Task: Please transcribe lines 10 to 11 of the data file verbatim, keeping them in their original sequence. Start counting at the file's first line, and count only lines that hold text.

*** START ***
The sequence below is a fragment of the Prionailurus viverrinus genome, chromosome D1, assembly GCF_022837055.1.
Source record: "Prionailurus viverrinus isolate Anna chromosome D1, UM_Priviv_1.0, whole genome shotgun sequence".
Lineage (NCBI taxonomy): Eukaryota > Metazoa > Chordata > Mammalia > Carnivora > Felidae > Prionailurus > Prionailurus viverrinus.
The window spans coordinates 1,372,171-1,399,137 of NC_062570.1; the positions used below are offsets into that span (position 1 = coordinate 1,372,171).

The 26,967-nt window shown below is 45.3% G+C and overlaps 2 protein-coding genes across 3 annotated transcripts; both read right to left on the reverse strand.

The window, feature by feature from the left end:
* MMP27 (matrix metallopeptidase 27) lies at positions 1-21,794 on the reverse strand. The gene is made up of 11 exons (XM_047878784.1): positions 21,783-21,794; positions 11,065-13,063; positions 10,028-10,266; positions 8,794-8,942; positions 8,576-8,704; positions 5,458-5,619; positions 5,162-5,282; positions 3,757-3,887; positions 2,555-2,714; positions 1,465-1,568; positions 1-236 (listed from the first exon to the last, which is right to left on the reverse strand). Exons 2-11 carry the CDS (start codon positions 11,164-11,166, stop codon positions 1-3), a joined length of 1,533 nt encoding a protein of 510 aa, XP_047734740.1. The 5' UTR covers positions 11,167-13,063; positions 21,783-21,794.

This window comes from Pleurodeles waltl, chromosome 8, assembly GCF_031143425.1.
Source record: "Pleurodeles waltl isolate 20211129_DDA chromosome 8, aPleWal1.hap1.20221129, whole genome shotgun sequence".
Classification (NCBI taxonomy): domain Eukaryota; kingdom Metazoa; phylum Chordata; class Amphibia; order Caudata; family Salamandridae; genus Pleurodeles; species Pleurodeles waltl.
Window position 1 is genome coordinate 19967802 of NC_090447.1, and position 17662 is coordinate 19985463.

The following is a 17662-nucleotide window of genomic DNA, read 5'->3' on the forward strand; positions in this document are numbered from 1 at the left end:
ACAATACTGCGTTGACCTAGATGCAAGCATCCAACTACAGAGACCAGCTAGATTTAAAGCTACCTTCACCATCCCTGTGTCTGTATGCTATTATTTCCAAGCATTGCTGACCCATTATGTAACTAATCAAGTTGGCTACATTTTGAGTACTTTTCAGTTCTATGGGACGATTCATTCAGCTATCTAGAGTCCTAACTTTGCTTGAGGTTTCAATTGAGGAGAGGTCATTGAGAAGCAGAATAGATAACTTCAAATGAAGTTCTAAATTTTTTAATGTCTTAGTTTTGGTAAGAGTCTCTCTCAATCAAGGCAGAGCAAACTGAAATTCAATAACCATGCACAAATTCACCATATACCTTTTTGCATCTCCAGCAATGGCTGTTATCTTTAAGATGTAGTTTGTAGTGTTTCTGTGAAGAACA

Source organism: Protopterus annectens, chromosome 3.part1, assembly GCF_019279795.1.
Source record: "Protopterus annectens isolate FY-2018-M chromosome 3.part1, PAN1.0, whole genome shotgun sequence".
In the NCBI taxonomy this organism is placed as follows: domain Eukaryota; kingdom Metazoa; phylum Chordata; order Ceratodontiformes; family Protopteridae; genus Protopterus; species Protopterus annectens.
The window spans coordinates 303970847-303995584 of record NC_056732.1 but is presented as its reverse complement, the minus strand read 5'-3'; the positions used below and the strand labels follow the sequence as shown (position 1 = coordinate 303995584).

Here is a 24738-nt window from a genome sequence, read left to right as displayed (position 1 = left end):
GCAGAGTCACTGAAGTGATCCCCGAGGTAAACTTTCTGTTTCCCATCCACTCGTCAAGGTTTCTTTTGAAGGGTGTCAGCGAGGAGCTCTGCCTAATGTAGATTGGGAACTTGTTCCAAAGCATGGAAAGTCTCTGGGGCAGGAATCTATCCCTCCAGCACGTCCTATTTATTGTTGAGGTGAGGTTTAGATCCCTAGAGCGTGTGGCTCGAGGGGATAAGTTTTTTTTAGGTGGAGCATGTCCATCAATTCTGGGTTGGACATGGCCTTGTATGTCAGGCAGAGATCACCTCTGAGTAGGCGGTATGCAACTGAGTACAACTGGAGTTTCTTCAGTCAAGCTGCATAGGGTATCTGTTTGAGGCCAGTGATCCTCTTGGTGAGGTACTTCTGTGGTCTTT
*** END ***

Classification (NCBI taxonomy): domain Eukaryota; kingdom Metazoa; phylum Chordata; class Amphibia; order Caudata; family Salamandridae; genus Pleurodeles; species Pleurodeles waltl.
Window position 1 is genome coordinate 19967802 of NC_090447.1, and position 17662 is coordinate 19985463.